- Monitoring and evaluation (M&E) frameworks to guide and monitor country implementation.
- Communication and advocacy to create the necessary messaging and reinforce the required actions by all stakeholders throughout the decade.
As of April 2022, data sourced from the CDC dashboard showed that only six African countries have a fully vaccinated rate of above 50% for COVID-19 vaccines. In Nigeria, the figure is a dismal 6%. All countries must therefore scale-up COVID-19 vaccine campaign and ensure that access is made easier where possible, as well as communications discussing the importance of COVID-19 vaccines. Collective action is needed to keep track with existing routine immunisation campaigns to ensure that children that have missed vaccinations are not left behind, while also making rebuilding of essential services, a priority.
The COVID-19 pandemic disrupted vaccination and routine immunisation activities globally. Rebuilding immunisation and strengthening of health systems at primary healthcare level will ensure that the country does not lose out on the gains made prior to the COVID-19 pandemic. Nigeria’s ten-year Strategy for Immunisation and PHC System strengthening [NSIPSS] promotes a unified approach to improve all elements of immunisation by boosting immunisation, not as a stand-alone programme, but as a key component of PHC at all levels in Nigeria. Effective childhood and adult immunisation programmes, including COVID-19, will help build resilient and sustainable primary health care systems that will be central to strengthening global health security.
On the continental level, the African Vaccine Manufacturing Initiative (AVMI) has a vision for Africa to have the capacity to produce its own vaccines for both routine and emergency purposes. The AVMI is partnering with governments, regional bodies, the private sector, academic institutions, and key opinion leaders with the aim of creating an environment on the African continent which is conducive to the emergence, development and sustainability of vaccine and biological manufacturers that meet global quality standards. There is also the Partnerships for African Vaccine Manufacturing, an initiative launched by the African Union (AU) and the Africa Centres for Disease Control and Prevention (Africa CDC) with the aim of leveraging Pan-African and global partnerships to enable Africa to manufacture 60 percent of its vaccine needs locally by 2040.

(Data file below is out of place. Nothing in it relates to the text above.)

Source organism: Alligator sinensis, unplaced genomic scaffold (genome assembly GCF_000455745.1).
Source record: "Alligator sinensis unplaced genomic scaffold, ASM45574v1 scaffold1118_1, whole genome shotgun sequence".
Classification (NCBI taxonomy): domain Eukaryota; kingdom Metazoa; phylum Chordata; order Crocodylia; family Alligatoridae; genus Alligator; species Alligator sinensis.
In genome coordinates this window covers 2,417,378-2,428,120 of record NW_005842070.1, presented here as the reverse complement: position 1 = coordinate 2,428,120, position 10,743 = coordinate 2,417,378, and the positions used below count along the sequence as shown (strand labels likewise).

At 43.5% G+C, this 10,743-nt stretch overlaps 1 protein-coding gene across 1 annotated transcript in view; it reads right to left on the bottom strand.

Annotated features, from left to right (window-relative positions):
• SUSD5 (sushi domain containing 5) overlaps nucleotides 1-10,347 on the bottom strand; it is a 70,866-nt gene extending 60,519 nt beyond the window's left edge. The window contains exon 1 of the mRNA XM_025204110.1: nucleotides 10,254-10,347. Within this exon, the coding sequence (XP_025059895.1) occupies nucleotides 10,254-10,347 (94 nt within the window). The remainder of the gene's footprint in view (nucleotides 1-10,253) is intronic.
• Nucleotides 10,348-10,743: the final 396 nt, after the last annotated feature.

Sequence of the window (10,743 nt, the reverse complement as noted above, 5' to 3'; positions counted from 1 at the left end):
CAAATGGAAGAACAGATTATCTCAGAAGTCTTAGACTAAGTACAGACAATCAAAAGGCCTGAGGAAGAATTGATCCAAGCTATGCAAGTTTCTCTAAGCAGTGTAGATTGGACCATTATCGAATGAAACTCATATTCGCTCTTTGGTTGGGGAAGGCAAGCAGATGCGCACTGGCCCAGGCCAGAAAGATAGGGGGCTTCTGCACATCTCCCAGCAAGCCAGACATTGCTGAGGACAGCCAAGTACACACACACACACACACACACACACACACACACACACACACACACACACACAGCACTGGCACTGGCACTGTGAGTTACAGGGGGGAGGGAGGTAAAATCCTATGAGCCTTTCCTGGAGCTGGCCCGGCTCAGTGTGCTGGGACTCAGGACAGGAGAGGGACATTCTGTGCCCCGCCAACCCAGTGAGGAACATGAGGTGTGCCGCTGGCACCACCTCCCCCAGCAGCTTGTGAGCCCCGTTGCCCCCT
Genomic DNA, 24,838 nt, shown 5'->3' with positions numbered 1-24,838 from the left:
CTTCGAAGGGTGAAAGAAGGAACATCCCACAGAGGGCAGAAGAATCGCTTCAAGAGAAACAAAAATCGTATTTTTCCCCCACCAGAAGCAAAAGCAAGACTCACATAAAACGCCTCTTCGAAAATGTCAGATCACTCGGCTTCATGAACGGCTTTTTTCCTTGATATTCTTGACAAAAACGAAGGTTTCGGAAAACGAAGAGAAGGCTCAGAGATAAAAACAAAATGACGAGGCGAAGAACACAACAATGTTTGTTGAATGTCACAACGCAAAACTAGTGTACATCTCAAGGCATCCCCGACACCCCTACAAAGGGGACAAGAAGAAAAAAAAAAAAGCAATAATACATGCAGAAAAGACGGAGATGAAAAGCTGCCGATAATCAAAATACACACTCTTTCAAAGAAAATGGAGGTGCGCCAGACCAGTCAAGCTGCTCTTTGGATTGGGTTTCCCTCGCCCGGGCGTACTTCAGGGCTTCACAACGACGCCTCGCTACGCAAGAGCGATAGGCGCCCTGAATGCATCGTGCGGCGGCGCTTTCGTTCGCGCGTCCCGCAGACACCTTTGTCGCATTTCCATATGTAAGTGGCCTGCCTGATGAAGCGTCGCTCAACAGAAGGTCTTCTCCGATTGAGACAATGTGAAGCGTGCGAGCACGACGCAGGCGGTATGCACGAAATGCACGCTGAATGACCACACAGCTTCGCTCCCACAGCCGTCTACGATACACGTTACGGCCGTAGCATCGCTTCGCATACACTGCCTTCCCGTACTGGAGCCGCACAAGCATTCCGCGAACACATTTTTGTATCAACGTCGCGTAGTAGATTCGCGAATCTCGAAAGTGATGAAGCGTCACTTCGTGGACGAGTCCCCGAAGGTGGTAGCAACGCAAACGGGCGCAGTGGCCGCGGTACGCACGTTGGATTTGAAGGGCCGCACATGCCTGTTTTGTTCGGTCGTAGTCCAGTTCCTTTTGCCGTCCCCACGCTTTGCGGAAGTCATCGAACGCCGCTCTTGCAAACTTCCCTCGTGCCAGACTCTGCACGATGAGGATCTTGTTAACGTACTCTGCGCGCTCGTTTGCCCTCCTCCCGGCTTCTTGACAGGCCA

In 2020, the Central Bank of Nigeria introduced the ‘Healthcare Sector Research and Development Intervention Scheme’ (HSRDIS) as part of its policy response to the COVID-19 pandemic. The scheme is intended to boost the domestic manufacturing of critical drugs and vaccines, ensure their sustainable domestic supply, and reduce the cost of manufacturing drugs, medical devices, and vaccines in Nigeria. As at March 2021, N253.54 million worth of grants have been awarded to five researchers.
Vaccine manufacturing is a multifaceted undertaking, but it is imperative that Nigeria, and Africa continue to commit to reducing dependence on other countries for life saving vaccines and drugs.
Strengthening our health systems is critical to building resilient communities.